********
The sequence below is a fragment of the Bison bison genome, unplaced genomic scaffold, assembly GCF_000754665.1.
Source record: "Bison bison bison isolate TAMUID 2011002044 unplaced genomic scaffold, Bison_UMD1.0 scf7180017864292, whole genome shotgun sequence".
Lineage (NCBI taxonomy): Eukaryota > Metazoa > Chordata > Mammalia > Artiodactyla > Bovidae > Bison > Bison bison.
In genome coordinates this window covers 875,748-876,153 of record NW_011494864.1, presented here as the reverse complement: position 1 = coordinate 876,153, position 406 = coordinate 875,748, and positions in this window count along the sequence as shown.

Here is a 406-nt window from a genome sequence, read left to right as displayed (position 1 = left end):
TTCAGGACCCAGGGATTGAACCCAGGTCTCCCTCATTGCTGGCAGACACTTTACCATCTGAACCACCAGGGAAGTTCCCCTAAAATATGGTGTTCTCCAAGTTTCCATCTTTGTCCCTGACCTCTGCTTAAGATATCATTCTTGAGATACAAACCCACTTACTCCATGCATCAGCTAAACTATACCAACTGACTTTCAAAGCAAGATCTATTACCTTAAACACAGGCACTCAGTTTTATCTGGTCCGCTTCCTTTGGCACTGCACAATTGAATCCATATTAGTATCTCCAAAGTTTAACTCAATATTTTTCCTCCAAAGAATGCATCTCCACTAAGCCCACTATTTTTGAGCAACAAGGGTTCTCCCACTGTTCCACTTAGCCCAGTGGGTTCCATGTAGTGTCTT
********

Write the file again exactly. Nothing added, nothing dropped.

The sequence below is a fragment of the Bison bison genome, unplaced genomic scaffold, assembly GCF_000754665.1.
Source record: "Bison bison bison isolate TAMUID 2011002044 unplaced genomic scaffold, Bison_UMD1.0 scf7180017864292, whole genome shotgun sequence".
Lineage (NCBI taxonomy): Eukaryota > Metazoa > Chordata > Mammalia > Artiodactyla > Bovidae > Bison > Bison bison.
In genome coordinates this window covers 875,748-876,153 of record NW_011494864.1, presented here as the reverse complement: position 1 = coordinate 876,153, position 406 = coordinate 875,748, and positions in this window count along the sequence as shown.

Here is a 406-nt window from a genome sequence, read left to right as displayed (position 1 = left end):
TTCAGGACCCAGGGATTGAACCCAGGTCTCCCTCATTGCTGGCAGACACTTTACCATCTGAACCACCAGGGAAGTTCCCCTAAAATATGGTGTTCTCCAAGTTTCCATCTTTGTCCCTGACCTCTGCTTAAGATATCATTCTTGAGATACAAACCCACTTACTCCATGCATCAGCTAAACTATACCAACTGACTTTCAAAGCAAGATCTATTACCTTAAACACAGGCACTCAGTTTTATCTGGTCCGCTTCCTTTGGCACTGCACAATTGAATCCATATTAGTATCTCCAAAGTTTAACTCAATATTTTTCCTCCAAAGAATGCATCTCCACTAAGCCCACTATTTTTGAGCAACAAGGGTTCTCCCACTGTTCCACTTAGCCCAGTGGGTTCCATGTAGTGTCTT